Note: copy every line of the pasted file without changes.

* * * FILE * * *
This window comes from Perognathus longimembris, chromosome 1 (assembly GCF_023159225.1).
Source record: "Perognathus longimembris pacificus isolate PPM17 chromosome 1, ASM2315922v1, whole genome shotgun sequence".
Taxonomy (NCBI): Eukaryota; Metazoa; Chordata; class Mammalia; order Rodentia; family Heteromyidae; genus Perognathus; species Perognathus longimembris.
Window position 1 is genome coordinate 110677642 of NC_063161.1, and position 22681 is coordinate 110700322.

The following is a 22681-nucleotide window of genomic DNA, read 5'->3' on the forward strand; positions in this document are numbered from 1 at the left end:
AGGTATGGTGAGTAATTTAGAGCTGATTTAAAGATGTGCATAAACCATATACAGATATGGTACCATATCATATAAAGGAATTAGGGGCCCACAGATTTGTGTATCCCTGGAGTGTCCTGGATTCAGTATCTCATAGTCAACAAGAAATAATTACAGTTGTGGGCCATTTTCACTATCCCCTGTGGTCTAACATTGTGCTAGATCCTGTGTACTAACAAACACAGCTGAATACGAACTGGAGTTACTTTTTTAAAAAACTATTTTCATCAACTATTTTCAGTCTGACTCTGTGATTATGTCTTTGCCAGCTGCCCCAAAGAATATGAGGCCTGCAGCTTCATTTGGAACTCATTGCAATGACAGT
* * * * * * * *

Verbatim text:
This window comes from Perognathus longimembris, chromosome 1 (assembly GCF_023159225.1).
Source record: "Perognathus longimembris pacificus isolate PPM17 chromosome 1, ASM2315922v1, whole genome shotgun sequence".
Taxonomy (NCBI): Eukaryota; Metazoa; Chordata; class Mammalia; order Rodentia; family Heteromyidae; genus Perognathus; species Perognathus longimembris.
Window position 1 is genome coordinate 110677642 of NC_063161.1, and position 22681 is coordinate 110700322.

The following is a 22681-nucleotide window of genomic DNA, read 5'->3' on the forward strand; positions in this document are numbered from 1 at the left end:
AGGTATGGTGAGTAATTTAGAGCTGATTTAAAGATGTGCATAAACCATATACAGATATGGTACCATATCATATAAAGGAATTAGGGGCCCACAGATTTGTGTATCCCTGGAGTGTCCTGGATTCAGTATCTCATAGTCAACAAGAAATAATTACAGTTGTGGGCCATTTTCACTATCCCCTGTGGTCTAACATTGTGCTAGATCCTGTGTACTAACAAACACAGCTGAATACGAACTGGAGTTACTTTTTTAAAAAACTATTTTCATCAACTATTTTCAGTCTGACTCTGTGATTATGTCTTTGCCAGCTGCCCCAAAGAATATGAGGCCTGCAGCTTCATTTGGAACTCATTGCAATGACAGT